It was a regular evening in April 2015 in the Complexo do Alemão, one of the largest favelas in Rio de Janeiro, Brazil. Eduardo, 10, was sitting at the front door of his house, playing with his mobile phone and eagerly waiting for his sister to get home so they could play as their mother prepared dinner. It was their daily routine.

But then, normal abruptly ended. After a loud bang and a painful cry for help, Eduardo's mother, Terezinha Maria de Jesus, rushed out of the house and saw what no mother should ever see: her son's lifeless body lying on the floor, surrounded by military police.

One of them, Terezinha said, described Eduardo as the son of a crook, and warned that he could kill her as easily as he had just killed her child.

Within minutes, a crowd had gathered. Some prevented the officers from hurting Terezinha, others tried to stop them from placing a gun next to the boy in an attempt to alter the scene and conceal the fact that they had shot an unarmed child. Others instinctively reached for their smartphones. They knew the best response was to record everything.

"We had to climb over some roofs to get a good angle for filming," says Raull Santiago, a 27-year-old favela resident. "People needed to know about this."

The videos turned out to be key evidence in one of the few investigations ever conducted into what appears to be a deliberate and arbitrary killing committed by the police in a favela.

Police officers on patrol at Santa Marta slum in Rio de Janeiro, Brazil, in this file picture from June 11, 2015 Reuters

In November 2015, the Homicide Division, a specialised police investigation unit, acknowledged that the bullet that killed Eduardo was shot by a military police officer, but claimed it was in self-defence. The unsustainability of this allegation led the public prosecutor to formally accuse one police officer of homicide. The case against the police officer is still in progress.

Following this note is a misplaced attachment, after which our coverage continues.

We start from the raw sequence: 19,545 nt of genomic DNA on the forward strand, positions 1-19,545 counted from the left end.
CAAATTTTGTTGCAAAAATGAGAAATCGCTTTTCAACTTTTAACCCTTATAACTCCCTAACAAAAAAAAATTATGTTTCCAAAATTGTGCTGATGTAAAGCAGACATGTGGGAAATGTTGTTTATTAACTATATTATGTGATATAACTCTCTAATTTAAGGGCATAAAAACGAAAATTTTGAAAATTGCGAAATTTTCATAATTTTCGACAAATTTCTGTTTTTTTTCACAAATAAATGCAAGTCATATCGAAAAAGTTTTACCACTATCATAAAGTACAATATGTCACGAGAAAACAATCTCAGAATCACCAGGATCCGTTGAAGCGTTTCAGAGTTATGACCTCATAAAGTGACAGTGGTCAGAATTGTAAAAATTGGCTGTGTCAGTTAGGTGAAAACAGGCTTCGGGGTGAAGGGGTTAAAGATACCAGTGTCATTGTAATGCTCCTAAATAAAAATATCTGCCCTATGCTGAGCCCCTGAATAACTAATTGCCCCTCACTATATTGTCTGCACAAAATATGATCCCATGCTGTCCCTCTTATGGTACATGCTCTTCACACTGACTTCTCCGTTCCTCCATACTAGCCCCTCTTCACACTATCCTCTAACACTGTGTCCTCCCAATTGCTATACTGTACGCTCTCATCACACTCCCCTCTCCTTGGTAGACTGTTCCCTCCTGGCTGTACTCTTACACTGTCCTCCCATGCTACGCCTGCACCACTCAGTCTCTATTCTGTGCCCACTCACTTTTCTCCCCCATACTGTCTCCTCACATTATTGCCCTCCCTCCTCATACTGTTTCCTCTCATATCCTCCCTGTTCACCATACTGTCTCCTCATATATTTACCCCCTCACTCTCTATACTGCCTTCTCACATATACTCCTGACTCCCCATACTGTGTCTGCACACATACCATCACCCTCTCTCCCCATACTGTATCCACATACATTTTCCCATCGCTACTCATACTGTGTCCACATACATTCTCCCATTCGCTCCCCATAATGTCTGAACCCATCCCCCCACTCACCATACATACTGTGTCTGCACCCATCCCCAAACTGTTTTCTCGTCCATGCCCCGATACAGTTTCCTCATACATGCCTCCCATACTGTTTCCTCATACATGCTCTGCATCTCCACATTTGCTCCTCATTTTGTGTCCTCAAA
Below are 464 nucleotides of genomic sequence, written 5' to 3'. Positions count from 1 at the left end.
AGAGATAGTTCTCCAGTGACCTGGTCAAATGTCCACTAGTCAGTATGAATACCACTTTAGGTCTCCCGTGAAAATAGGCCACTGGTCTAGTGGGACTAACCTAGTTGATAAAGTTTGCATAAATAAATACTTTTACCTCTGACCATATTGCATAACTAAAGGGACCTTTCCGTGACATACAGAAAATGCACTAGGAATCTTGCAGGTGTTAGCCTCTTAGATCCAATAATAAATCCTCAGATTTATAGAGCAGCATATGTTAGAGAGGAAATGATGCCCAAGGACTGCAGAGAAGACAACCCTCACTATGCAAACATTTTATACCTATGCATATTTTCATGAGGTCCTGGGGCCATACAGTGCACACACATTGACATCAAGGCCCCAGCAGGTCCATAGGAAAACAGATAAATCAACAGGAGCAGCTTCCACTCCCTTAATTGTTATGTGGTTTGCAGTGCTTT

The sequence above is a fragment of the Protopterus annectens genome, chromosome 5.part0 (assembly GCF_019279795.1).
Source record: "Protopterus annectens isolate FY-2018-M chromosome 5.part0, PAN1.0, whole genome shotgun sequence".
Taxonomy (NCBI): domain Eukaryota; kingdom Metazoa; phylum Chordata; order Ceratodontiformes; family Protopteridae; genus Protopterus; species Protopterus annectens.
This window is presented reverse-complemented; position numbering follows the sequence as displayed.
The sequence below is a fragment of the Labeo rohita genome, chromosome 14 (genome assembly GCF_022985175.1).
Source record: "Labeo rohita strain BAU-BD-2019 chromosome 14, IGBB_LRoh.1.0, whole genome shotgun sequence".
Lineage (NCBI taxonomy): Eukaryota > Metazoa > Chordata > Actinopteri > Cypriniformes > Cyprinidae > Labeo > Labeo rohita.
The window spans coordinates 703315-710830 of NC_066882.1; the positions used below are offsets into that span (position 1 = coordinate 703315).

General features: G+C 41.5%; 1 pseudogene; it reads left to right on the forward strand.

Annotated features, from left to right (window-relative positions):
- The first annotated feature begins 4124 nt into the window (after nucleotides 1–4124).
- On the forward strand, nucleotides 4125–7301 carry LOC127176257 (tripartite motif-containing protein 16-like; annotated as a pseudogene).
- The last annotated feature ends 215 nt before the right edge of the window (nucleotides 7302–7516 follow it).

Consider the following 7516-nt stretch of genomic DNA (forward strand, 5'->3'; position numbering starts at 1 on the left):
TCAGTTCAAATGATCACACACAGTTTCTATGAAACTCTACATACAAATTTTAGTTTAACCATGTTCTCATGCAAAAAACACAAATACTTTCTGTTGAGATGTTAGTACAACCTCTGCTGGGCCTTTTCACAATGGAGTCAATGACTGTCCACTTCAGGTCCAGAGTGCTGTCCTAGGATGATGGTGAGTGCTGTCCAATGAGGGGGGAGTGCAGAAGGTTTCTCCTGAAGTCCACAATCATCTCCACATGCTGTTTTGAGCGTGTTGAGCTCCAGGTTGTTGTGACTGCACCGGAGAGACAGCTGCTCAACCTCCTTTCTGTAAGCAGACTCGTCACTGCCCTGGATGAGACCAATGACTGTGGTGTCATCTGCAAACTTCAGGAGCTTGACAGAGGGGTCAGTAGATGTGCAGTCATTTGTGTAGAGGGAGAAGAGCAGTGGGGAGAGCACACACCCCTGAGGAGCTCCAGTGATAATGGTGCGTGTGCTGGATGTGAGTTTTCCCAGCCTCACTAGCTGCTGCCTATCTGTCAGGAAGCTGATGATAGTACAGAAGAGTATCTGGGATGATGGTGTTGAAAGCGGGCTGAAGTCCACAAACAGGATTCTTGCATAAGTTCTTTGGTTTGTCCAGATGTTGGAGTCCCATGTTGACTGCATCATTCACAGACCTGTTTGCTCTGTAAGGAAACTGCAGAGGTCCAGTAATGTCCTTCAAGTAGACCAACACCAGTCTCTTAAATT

"It took a mobile phone for people to be able to show what they had been saying for a long time," says Raull. "People used to just talk, now they show you what they see."

Raull is part of a generation of young Brazilians who are relying on technology to report on the country's scandalous homicide rate and the many human rights violations committed by the security forces.

Raull Amnesty International/ IBTimesUK

Young people are using social media networks to tell each other when shootings are heard or when a particular area of the favela is "too hot" to pass through, so people can opt for less risky routes. They record police abuses that can be used in official investigations – evidence that only favela residents can gather. In their hands, a smartphone can make the difference between life and death, justice and impunity.

And the need has never been greater. As one of the world's deadliest cities, Rio has seen thousands of police killings since it was awarded the Olympic Games in 2009 – with an increase since 2014, as documented by Amnesty International and other civil society organisations.